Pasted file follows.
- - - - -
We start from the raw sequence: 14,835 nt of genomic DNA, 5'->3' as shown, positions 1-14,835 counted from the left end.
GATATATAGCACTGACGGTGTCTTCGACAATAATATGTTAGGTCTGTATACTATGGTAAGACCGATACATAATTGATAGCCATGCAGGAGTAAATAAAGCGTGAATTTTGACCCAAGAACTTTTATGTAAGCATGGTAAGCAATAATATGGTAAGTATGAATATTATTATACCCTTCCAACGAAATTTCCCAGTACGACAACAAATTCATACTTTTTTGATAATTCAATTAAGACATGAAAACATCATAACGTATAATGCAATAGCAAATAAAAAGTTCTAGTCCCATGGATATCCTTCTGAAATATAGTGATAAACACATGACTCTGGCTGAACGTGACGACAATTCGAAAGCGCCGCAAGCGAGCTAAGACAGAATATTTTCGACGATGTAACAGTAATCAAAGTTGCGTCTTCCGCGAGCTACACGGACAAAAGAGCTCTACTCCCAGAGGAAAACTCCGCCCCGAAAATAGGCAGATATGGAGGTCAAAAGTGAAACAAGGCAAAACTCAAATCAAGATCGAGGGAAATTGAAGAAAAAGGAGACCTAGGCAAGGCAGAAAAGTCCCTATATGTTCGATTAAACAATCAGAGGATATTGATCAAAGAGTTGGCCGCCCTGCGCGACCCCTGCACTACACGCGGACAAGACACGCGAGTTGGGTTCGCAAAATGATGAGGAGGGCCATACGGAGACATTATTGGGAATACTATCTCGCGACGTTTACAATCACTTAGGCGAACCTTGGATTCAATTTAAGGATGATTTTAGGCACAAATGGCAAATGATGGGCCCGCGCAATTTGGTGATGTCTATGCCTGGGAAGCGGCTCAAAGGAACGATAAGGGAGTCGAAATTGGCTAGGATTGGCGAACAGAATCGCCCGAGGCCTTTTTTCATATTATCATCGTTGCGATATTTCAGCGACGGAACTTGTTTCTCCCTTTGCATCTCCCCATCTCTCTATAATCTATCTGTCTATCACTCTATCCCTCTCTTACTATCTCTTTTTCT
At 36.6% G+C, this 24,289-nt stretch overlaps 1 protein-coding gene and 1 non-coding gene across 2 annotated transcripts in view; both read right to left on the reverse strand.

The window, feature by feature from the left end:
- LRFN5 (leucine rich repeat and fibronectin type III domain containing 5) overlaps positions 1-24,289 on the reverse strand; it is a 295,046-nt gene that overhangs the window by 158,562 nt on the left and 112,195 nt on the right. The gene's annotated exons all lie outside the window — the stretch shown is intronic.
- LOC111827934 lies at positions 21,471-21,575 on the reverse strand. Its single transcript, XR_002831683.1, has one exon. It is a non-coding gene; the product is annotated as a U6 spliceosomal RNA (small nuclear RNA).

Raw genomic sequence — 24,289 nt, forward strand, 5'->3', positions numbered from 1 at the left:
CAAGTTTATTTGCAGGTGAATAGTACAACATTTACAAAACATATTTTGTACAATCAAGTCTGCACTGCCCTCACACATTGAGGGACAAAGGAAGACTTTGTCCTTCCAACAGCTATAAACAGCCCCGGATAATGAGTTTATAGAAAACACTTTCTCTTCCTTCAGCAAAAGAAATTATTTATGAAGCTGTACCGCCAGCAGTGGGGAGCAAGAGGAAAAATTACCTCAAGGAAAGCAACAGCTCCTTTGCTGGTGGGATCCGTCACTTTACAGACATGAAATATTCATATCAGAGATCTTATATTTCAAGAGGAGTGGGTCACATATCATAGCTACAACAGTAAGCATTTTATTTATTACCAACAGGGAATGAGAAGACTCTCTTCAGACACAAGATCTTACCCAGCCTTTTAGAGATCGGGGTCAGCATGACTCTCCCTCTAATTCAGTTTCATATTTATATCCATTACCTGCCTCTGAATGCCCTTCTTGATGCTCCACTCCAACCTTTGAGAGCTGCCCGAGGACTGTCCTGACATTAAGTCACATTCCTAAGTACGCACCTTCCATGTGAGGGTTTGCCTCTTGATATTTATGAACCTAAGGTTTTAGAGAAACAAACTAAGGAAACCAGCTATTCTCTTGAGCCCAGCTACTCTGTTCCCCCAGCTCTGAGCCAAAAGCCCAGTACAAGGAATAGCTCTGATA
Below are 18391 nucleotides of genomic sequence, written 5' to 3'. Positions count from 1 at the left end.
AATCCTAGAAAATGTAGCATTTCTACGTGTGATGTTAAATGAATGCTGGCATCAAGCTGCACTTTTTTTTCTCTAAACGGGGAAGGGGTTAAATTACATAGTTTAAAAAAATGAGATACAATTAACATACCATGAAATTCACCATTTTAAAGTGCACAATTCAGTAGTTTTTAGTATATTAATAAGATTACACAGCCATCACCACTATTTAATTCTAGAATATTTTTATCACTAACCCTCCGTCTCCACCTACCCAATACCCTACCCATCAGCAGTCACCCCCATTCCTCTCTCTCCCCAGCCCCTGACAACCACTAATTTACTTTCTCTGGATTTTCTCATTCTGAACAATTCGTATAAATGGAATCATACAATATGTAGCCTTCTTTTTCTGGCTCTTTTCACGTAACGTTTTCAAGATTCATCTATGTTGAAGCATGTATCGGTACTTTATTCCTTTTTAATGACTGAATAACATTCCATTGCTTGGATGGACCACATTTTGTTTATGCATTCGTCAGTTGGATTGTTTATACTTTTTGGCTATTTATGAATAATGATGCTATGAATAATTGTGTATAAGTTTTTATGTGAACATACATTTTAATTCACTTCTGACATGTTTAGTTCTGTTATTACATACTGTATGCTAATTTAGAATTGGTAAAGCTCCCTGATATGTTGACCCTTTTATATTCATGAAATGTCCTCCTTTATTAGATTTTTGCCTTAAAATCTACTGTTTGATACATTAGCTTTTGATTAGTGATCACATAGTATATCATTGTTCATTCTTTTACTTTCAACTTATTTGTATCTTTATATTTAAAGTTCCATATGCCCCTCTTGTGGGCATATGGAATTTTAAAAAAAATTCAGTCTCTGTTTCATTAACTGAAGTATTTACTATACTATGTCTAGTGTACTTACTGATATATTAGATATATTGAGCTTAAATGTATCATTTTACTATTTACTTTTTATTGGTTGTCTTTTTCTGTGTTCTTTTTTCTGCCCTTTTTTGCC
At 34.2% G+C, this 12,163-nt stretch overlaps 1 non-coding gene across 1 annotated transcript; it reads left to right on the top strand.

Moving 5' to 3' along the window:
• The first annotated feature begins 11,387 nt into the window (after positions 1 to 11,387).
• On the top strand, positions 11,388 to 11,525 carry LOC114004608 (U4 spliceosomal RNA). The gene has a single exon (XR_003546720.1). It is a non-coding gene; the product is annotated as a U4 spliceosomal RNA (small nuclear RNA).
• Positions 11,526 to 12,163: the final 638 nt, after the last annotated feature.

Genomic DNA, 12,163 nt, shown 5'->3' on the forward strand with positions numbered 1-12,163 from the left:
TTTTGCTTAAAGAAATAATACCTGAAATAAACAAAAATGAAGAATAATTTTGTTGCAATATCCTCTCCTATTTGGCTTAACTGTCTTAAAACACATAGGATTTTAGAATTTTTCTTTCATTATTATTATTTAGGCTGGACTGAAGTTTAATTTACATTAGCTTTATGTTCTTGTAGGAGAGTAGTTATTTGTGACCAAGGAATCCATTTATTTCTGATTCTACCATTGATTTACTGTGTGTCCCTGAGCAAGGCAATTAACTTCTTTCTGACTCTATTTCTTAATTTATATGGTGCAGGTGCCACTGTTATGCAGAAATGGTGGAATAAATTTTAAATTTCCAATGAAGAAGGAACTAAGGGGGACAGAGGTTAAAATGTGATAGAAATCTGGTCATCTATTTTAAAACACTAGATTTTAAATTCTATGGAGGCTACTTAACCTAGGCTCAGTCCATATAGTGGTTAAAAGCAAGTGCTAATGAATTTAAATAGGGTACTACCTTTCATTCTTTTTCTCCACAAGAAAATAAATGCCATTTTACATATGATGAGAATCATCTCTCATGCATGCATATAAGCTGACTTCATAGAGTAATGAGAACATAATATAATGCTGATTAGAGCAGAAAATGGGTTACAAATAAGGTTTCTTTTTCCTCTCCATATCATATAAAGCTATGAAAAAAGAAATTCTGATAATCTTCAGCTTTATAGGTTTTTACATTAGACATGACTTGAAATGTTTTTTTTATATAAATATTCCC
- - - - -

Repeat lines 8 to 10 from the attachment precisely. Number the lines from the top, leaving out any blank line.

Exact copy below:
CAAGTTTATTTGCAGGTGAATAGTACAACATTTACAAAACATATTTTGTACAATCAAGTCTGCACTGCCCTCACACATTGAGGGACAAAGGAAGACTTTGTCCTTCCAACAGCTATAAACAGCCCCGGATAATGAGTTTATAGAAAACACTTTCTCTTCCTTCAGCAAAAGAAATTATTTATGAAGCTGTACCGCCAGCAGTGGGGAGCAAGAGGAAAAATTACCTCAAGGAAAGCAACAGCTCCTTTGCTGGTGGGATCCGTCACTTTACAGACATGAAATATTCATATCAGAGATCTTATATTTCAAGAGGAGTGGGTCACATATCATAGCTACAACAGTAAGCATTTTATTTATTACCAACAGGGAATGAGAAGACTCTCTTCAGACACAAGATCTTACCCAGCCTTTTAGAGATCGGGGTCAGCATGACTCTCCCTCTAATTCAGTTTCATATTTATATCCATTACCTGCCTCTGAATGCCCTTCTTGATGCTCCACTCCAACCTTTGAGAGCTGCCCGAGGACTGTCCTGACATTAAGTCACATTCCTAAGTACGCACCTTCCATGTGAGGGTTTGCCTCTTGATATTTATGAACCTAAGGTTTTAGAGAAACAAACTAAGGAAACCAGCTATTCTCTTGAGCCCAGCTACTCTGTTCCCCCAGCTCTGAGCCAAAAGCCCAGTACAAGGAATAGCTCTGATA
Below are 18391 nucleotides of genomic sequence, written 5' to 3'. Positions count from 1 at the left end.
AATCCTAGAAAATGTAGCATTTCTACGTGTGATGTTAAATGAATGCTGGCATCAAGCTGCACTTTTTTTTCTCTAAACGGGGAAGGGGTTAAATTACATAGTTTAAAAAAATGAGATACAATTAACATACCATGAAATTCACCATTTTAAAGTGCACAATTCAGTAGTTTTTAGTATATTAATAAGATTACACAGCCATCACCACTATTTAATTCTAGAATATTTTTATCACTAACCCTCCGTCTCCACCTACCCAATACCCTACCCATCAGCAGTCACCCCCATTCCTCTCTCTCCCCAGCCCCTGACAACCACTAATTTACTTTCTCTGGATTTTCTCATTCTGAACAATTCGTATAAATGGAATCATACAATATGTAGCCTTCTTTTTCTGGCTCTTTTCACGTAACGTTTTCAAGATTCATCTATGTTGAAGCATGTATCGGTACTTTATTCCTTTTTAATGACTGAATAACATTCCATTGCTTGGATGGACCACATTTTGTTTATGCATTCGTCAGTTGGATTGTTTATACTTTTTGGCTATTTATGAATAATGATGCTATGAATAATTGTGTATAAGTTTTTATGTGAACATACATTTTAATTCACTTCTGACATGTTTAGTTCTGTTATTACATACTGTATGCTAATTTAGAATTGGTAAAGCTCCCTGATATGTTGACCCTTTTATATTCATGAAATGTCCTCCTTTATTAGATTTTTGCCTTAAAATCTACTGTTTGATACATTAGCTTTTGATTAGTGATCACATAGTATATCATTGTTCATTCTTTTACTTTCAACTTATTTGTATCTTTATATTTAAAGTTCCATATGCCCCTCTTGTGGGCATATGGAATTTTAAAAAAAATTCAGTCTCTGTTTCATTAACTGAAGTATTTACTATACTATGTCTAGTGTACTTACTGATATATTAGATATATTGAGCTTAAATGTATCATTTTACTATTTACTTTTTATTGGTTGTCTTTTTCTGTGTTCTTTTTTCTGCCCTTTTTTGCC